• Sorry, but with respect to the great Cartier Bresson quoting his famous comment that ‘sharpness is a bourgeois concept’ is a cop-out. Obviously there are many things that factor into great photography, and sharpness or perceived detail is only one of them…but in MOST cases it is important.

      I don’t know about the rest of you…but the sharpness of the Leica lenses is 90% of the reason I bought a Leica M system…the other 10% was for the reduced size (compared to a DSLR). If I didn’t care about buying the absolute best 35mm format lenses I could buy I would have stuck solely with my Canon system, which is quite good….and MILES ahead of Leica in features. The only problem with my Canon system is the size and that the lenses are not as good as Leica’s. Fortunately for me I can afford to have both systems.

      No, sharpness is not the sole factor in a great photo….composition, lighting, exposure, subject matter all combine to either make a great image or a mere snapshot. With that said, there is something to be said for a photo with just a crazy amount of detail…..to dismiss that as a ‘bourgeois concept’ is ridiculous. If anything, this whole website is a ‘bourgeois concept’, as it caters to gear-heads, but obviously you still read it.

      • Henri said this to Helmut Newton when he couldn’t get a sharp picture of Helmut in his later years. It was a joke that Helmut found quite amusing.

      • Sorry Clint, but I don’t see why you say that Canon lenses are not as good as Leica’s. L series is equally good, no? Plus Canon makes lenses that Leica doesn’t because of rangefinder limitations. Perhaps what you mean is that Leica suits your needs better, perhaps because of its smaller size.

        For instance, if you want to take photos underwater you are out of luck with Leica. Action photography, sorry, again out of luck. Shooting wildlife… You get the point here?

        And as a joke, the first camera in space was Hasselblad, not Leica:)

        By the way, I love Leica.

      • I don’t think that it is a cop out on his part. His prints absolutely shine. All are taken with lenses vastly inferior (in regards to sharpness) to the modern glass that Leica manufactures. I’ve never seen anyone look at one of his prints and say “That’s really good – but I wish he shot it with a sharper lens.”

        I won’t tell anyone to not purchase the 50 ‘lux asph. I personally prefer to spend that money on experiences and travel which present photographic opportunities I wouldn’t be able to afford if my money was tied up in gear.

        The other quote I like is “There is nothing worse than a sharp image of a fuzzy concept” – Ansel Adams.

        • George, if the lenses don’t matter you’re in the wrong forum:) Believe me, I don’t think sharpness is the be all and end all of great photographs…far from it. There are more gear-heads than I can count with more money and gear than skill, so I get what you’re trying to say.

          My point is….if you have the skill AND the gear…well you are going to have some great photos. Seriously, if you don’t care about the gear go buy a cheaper Bessa and some great, cheaper Voigtlander lenses and be happy….you could save a whole LOT of money avoiding the Leica world.

          • I don’t think people need to avoid the Leica world. I love my M6. I love my pre-asph 50 ‘lux. A good friend (with more money to spend on lenses than I have) has the 50 ‘lux asph. I see the non-asph 50 ‘cron on his M9 much more frequently due to size and its incredible look: It glows more than the modern glass.

            I like this site because there are stories of real world shooting experiences (from people other than Steve) using a wide range of gear. I like shiny new toys as much as anyone else, but articles like comparing the Fuji 100 to an M6 are fantastic: It kept me from buying the Fuji. I now know that a GF1 (used) with that lovely 20mm would be a better walk-around single-focal length digital camera for me.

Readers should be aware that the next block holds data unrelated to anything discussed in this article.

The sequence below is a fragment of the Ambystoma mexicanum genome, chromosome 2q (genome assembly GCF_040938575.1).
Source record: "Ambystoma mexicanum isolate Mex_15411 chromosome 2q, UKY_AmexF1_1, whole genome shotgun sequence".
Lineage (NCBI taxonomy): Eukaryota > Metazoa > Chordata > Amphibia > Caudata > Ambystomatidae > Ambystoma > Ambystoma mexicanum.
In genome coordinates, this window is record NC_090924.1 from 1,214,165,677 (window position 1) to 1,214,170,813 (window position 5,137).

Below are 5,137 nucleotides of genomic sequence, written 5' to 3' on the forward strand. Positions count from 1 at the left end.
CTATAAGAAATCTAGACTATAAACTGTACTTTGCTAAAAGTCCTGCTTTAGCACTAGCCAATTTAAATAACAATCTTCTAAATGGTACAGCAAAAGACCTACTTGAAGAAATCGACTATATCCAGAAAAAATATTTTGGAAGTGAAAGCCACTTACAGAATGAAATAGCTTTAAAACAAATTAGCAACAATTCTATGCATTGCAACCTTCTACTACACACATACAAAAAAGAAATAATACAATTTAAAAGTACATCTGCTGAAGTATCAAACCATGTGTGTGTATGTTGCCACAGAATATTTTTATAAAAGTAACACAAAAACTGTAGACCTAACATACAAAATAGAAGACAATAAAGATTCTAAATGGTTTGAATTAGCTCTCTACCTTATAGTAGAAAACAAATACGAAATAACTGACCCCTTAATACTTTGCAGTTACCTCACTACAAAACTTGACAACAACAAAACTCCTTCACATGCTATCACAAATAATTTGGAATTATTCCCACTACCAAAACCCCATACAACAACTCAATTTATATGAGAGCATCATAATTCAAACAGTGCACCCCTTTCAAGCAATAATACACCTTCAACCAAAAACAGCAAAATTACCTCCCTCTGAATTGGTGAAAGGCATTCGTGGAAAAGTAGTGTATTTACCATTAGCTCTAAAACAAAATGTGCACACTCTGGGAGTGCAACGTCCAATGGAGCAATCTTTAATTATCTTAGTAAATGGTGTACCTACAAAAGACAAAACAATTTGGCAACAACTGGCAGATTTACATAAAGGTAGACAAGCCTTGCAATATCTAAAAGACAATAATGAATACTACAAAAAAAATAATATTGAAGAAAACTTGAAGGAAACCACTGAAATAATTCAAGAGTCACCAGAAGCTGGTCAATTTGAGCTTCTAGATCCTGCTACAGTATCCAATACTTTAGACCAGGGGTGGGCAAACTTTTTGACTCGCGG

I write things like this after reading other people’s posts of “Oh NO!!! I just bought a Noctilux with my kids’ college money because Steve told me to! Now Steve is telling me I MUST HAVE this Summilux!!!! Should I cash in my 401K?”

            Point being, if you have the money, then yes there are some amazing clinically sharp lenses out there. If you don’t – then don’t worry about it. Skill will ALWAYS trump gear. And the newest Leica lenses are so incredibly far into the law of diminishing returns, it is asinine to sacrifice your financial well-being for a marginally better product. Especially when your skill set doesn’t match the quality of your camera.

            Mine sure doesn’t. I will always say that the quality of my photographs are limited by me – not my gear.

            But yes, if you are sitting on a trust fund from oil-tycoon grandfather, then buy every Leica lens you can, regardless of your talent. They are the best. And buy me a 35mm Summilux Aspherical.

        • Couldn’t agree more. Almost all lenses today are sharp enough for any purpose.

          Of course some of the cheaper lenses may only be sharp around the center wide open, but for normal everyday use they are plenty sharp, so sharpness is really nothing to be very concerned about.

          I would be a lot more concerned about image content, composition, exposure and so on than sharpness.

          • +1

            I would like more articles on technique, process, the art world today, trends, stories and what is happening in contemporary photography in general. I know this is a “gear” site – but when the topic isn’t gear the writing is still good too! So more of it pretty please Steve?

            I’d like to hear how you managed to go into each show and try to not have it all blur together in your head to still have goals to aim for with different/new/better images each time…

  15. Hey Steve. By the way, thanks for the link to “72 hours”. I won the tickets and tried to contact you to meet at the concert, but it failed. No problem. Thanks again to you, Seal and Leica for the tickets.